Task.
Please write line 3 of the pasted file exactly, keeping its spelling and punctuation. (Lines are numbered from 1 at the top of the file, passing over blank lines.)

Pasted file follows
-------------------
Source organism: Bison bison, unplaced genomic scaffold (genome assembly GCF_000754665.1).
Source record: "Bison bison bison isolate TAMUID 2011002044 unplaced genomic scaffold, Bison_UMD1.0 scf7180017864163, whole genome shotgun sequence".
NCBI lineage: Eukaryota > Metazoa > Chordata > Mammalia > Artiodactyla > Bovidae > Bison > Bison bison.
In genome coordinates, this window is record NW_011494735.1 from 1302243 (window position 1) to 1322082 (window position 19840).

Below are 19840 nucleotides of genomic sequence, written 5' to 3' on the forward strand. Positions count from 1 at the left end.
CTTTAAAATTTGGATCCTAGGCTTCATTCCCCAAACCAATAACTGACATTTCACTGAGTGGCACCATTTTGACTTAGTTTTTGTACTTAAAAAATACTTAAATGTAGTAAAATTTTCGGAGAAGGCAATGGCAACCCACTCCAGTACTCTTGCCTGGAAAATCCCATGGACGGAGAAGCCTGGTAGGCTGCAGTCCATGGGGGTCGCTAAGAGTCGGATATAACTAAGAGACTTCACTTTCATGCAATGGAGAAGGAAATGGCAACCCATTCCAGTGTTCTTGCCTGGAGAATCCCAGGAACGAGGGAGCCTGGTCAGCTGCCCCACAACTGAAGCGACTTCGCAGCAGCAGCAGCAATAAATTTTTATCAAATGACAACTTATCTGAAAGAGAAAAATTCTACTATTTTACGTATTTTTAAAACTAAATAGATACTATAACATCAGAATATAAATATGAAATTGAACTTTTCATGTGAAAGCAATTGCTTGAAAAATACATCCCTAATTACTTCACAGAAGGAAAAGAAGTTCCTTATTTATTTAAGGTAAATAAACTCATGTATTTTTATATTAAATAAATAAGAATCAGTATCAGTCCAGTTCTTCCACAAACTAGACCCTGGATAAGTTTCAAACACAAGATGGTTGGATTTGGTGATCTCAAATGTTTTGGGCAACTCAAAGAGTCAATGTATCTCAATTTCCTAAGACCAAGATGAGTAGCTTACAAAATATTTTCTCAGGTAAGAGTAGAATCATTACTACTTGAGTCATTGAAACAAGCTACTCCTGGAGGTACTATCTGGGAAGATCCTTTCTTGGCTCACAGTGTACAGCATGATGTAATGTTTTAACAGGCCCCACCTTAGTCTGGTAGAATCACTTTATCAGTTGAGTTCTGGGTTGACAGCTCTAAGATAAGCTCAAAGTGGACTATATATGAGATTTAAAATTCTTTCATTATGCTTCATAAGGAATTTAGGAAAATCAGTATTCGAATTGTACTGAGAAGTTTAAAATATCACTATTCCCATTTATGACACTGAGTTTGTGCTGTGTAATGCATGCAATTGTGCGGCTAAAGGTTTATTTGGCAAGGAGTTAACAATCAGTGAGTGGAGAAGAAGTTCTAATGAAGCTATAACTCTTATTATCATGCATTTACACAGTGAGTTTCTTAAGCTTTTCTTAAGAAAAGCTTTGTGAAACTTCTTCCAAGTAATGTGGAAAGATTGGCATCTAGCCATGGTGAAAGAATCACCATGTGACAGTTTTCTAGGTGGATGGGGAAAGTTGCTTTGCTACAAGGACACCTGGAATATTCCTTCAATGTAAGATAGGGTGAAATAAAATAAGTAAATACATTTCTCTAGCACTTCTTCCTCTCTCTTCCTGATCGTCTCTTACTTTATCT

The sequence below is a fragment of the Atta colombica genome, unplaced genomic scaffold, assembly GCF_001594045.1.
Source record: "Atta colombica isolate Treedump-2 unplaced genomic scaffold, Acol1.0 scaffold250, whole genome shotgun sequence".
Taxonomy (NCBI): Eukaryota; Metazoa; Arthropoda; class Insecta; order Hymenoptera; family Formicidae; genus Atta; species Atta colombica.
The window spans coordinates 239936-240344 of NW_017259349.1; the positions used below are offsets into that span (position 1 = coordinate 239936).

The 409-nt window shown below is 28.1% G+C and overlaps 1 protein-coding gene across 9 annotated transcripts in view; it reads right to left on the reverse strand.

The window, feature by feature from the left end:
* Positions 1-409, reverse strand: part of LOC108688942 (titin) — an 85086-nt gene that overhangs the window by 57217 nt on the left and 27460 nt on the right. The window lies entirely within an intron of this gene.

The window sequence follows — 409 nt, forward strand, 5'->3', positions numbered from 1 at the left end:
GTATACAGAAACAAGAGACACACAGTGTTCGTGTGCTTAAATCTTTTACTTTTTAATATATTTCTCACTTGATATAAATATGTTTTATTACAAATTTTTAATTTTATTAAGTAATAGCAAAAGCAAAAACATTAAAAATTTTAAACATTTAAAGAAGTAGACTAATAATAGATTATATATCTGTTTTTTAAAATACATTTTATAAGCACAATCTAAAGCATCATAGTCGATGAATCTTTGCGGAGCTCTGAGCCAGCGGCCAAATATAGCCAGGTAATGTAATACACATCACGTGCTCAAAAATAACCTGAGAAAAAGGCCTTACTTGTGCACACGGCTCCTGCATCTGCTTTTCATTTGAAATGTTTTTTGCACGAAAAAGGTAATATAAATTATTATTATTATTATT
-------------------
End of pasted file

NCBI lineage: Eukaryota > Metazoa > Chordata > Mammalia > Artiodactyla > Bovidae > Bison > Bison bison.